Even a small miscalculation can result in big taxes and penalties.
Traditional retirement accounts are tax-deferred, not tax-free. As baby boomers turn 70, they must soon begin mandated withdrawals and pay the taxes on the money they tucked into retirement accounts over several decades.
A required minimum distribution is the amount retirement account owners must withdraw from their IRAs and 401(k)s each year. When you take these withdrawals, you also have to pay taxes on each distribution. Retirement account withdrawals are required after age 70 1/2, except for Roth IRAs, which do not have distribution requirements for the original account owner.
It can be somewhat complicated to calculate your required minimum distribution, especially if you have multiple retirement accounts. If you miss a distribution or withdraw the incorrect amount, you could trigger big tax penalties. “There are tax consequences once you reach the point of taking RMDs,” says Jared Snider, a senior wealth advisor at Exencial Wealth Advisors in Oklahoma City. “The biggest mistakes all relate to taxes.”
Here’s how to prevent some of the most common required minimum distribution mistakes:
Forgetting a RMD
The penalty for missing a required distribution is 50% of the amount that should have been withdrawn in addition to the income tax due. However, only 38% of Americans are aware that they have to take a RMD, according to a 2019 TD Ameritrade survey. “As baby boomers are hitting RMD age, they need to be aware that they need to take a RMD,” says Dara Luber, senior manager of retirement at TD Ameritrade. “It’s likely they are not being educated, or not thinking about retirement or just thinking about the fun things. They are not necessarily focusing on financial needs and planning.”
Failing to Consult a Financial Professional
Required minimum distributions are calculated by dividing your retirement account balance by an IRS estimate of your life expectancy, or perhaps the life expectancy of you and your spouse. Some people need assistance determining their distribution amount. “If you don’t calculate or you don’t calculate correctly, the penalty is 50% (of the RMD),” says Kelly Famiglietta, vice president and partner of retirement plan services at Charles Stephen in Albuquerque, New Mexico. “If you have access to an advisor, that’s the best thing. Get some help.”
Making No Long-Term Plan for Required Withdrawals
RMDs are considered taxable income and can have a big impact on your annual tax bill. Some advance planning can help you minimize taxes on your required withdrawals. “Failure to plan can lead to a variety of errors when it comes to taxes and income,” Snider says. “You may have more income than you want to show up on your tax returns.” If there is no plan, and you have income from other sources, the RMD can push you into a higher tax bracket, which will result in a more expensive tax bill.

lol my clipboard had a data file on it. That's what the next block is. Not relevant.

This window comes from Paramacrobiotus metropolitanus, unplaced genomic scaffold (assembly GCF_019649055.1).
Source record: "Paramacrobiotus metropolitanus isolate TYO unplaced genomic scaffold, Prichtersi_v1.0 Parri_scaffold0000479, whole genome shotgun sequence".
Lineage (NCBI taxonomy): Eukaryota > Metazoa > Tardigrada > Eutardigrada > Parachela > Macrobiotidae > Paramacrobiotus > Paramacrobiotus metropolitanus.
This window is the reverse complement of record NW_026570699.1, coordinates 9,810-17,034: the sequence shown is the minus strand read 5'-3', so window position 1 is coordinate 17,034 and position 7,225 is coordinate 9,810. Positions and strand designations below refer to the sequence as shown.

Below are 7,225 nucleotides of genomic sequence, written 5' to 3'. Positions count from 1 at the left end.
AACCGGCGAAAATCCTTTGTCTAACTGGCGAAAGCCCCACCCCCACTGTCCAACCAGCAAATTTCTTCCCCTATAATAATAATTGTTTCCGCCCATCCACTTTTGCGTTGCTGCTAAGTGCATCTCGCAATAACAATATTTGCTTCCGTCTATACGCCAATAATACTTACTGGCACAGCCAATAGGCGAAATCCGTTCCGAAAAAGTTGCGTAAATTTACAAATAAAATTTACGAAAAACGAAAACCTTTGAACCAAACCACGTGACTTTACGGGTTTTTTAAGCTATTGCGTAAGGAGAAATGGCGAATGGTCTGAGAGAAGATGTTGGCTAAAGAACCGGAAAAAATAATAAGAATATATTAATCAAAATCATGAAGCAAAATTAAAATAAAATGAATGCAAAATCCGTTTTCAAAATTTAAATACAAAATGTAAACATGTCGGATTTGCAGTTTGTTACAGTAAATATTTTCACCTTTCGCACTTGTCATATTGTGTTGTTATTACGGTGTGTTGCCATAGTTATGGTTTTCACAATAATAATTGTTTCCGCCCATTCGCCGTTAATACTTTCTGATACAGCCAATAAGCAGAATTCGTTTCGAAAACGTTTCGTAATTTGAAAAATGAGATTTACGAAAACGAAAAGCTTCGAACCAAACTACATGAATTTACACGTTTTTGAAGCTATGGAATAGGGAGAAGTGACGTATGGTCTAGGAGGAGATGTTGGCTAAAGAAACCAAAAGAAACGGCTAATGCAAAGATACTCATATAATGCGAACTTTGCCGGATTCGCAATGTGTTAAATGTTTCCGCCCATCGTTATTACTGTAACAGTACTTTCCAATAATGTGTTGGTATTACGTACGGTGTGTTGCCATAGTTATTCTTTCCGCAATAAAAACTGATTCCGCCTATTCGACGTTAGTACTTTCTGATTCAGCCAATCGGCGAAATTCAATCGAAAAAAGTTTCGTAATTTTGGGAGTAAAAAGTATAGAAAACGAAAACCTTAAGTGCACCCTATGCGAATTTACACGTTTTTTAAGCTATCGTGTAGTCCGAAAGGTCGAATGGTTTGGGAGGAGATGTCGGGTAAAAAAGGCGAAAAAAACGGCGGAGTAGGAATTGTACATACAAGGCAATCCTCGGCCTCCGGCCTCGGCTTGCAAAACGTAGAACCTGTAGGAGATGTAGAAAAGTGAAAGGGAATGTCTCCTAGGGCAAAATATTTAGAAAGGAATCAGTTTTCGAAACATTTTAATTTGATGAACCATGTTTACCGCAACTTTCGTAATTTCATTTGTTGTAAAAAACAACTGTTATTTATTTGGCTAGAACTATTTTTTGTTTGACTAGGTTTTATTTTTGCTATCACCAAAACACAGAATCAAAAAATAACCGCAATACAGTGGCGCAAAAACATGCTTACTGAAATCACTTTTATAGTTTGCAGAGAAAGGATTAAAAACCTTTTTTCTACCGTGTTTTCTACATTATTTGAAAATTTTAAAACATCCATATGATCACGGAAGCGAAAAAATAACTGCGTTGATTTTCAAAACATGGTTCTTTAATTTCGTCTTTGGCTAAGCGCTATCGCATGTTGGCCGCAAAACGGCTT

Not Realizing That Distributions Count as Income
By increasing your taxable income, the distribution can not only push you into a higher tax bracket, but it can also affect other types of retirement benefits. A required minimum distribution could impact your Medicare premiums, which are based on your income, whether your Social Security payments are taxed and your child’s eligibility for financial aid for college. “If you don’t need to take more out, don’t,” Famiglietta says.
Missing a RMD Deadline
Your first required minimum distribution is due by April 1 of the year after you turn age 70 1/2. But after that, each subsequent RMD is due by Dec. 31. That could mean you have to take two RMDs in the same year, which might result in additional costs. You could be bumped to a higher tax bracket, your Medicare costs could increase and your Social Security benefits could be taxed. “You need to think it through,” Luber says. Some financial advisers recommend taking your first distribution by Dec. 31 in order to avoid two distributions in the same year.
Withdrawing the Wrong Amount
While there are many RMD calculators, Luber suggests using an IRS calculator. Make sure that you are determining the RMD using the account balance on Dec. 31 of the previous year. The correct amount is based on your age, account balance and life expectancy.
Assuming 401(k)s and IRAs Have the Same RMD Rules
The withdrawal rules are different for IRAs and 401(k)s. If you have multiple IRAs, you have to calculate the RMD for each account separately. However, you can aggregate and take your total RMD from just one IRA. The rules are different for 401(k)s, and you have to take a RMD from each 401(k) account. Also, spouses cannot aggregate between their accounts. Each spouse has to withdraw money from his or her own retirement account.
Source: U.S. & World Report News
View Original Post